Wednesday, July 11, 2018

I'm Back!

Sort of, but not really.

Finally got back into the blog itself. But I don't really have a lot to say.

Saturday, October 11, 2014

2014 Begins with Changes

Hi Folks,

I am extremely juiced about the 2014 season. I think the new look will be accompanied by great talent and hockey fun.

My role will be a little different this year, and it remains to be seen how much I will be doing ice work. I have taken a full-time position at the arena as Director of Safety and Security. It sort of fulfills a loose life plan I had after retired from my former job, finishing a degree, and wanting to get back into something full time.

There is no way I can walk away completely from the ice, but if I want to grow, then I have to take the good with the bad. This is an opportunity I could not pass up. I've been on the job about 5 weeks and worked 4 major events: Showtime boxing, Pearl Jam, a private convention, and Brantley Gilbert. It is challenging and stimulating.

My heart is with the ice, but as I said, to grow I have to make some compromise.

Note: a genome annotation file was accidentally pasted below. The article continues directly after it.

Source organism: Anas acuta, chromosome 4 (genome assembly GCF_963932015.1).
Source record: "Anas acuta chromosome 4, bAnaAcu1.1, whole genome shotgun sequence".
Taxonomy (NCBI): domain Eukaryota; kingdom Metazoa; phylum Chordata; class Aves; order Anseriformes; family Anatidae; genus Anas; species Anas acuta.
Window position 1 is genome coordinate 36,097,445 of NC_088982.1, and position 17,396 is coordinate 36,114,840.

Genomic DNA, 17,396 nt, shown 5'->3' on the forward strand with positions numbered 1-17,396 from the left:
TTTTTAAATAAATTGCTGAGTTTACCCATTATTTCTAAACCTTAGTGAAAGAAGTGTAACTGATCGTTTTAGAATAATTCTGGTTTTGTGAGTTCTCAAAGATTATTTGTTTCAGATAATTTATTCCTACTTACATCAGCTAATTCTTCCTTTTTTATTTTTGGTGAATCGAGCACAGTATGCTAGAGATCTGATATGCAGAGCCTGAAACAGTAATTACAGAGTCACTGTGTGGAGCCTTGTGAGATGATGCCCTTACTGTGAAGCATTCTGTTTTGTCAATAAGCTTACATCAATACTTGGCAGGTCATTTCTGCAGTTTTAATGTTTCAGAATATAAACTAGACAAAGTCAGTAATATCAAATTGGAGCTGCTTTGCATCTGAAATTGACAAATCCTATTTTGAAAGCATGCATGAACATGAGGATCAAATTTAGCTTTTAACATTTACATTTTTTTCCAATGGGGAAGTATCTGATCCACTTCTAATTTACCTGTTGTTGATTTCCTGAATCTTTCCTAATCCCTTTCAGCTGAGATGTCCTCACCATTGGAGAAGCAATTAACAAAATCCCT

The ice is going in today. Fairly late, and we would love to have more time but in a multi-use facility, you make do with the time you have. We had to complete some repairs and upgrades to the ice plant, and were somewhat at the mercy of waiting for the parts and the contractor's availability to get it done. They really hustled and got it done as quickly as they could when the parts came in. The condensing tower has been replaced at a cost of nearly 6 figures. The ice plant is very healthy now.

Here are a couple of photos of the ice work today. One is the rink painted white but before any line or logo work. the other is buckets of ice paint queue'd up waiting to be made into lines and logos.

First Face-Off is October 25, see you there!!

Saturday, August 30, 2014

New look, same fun...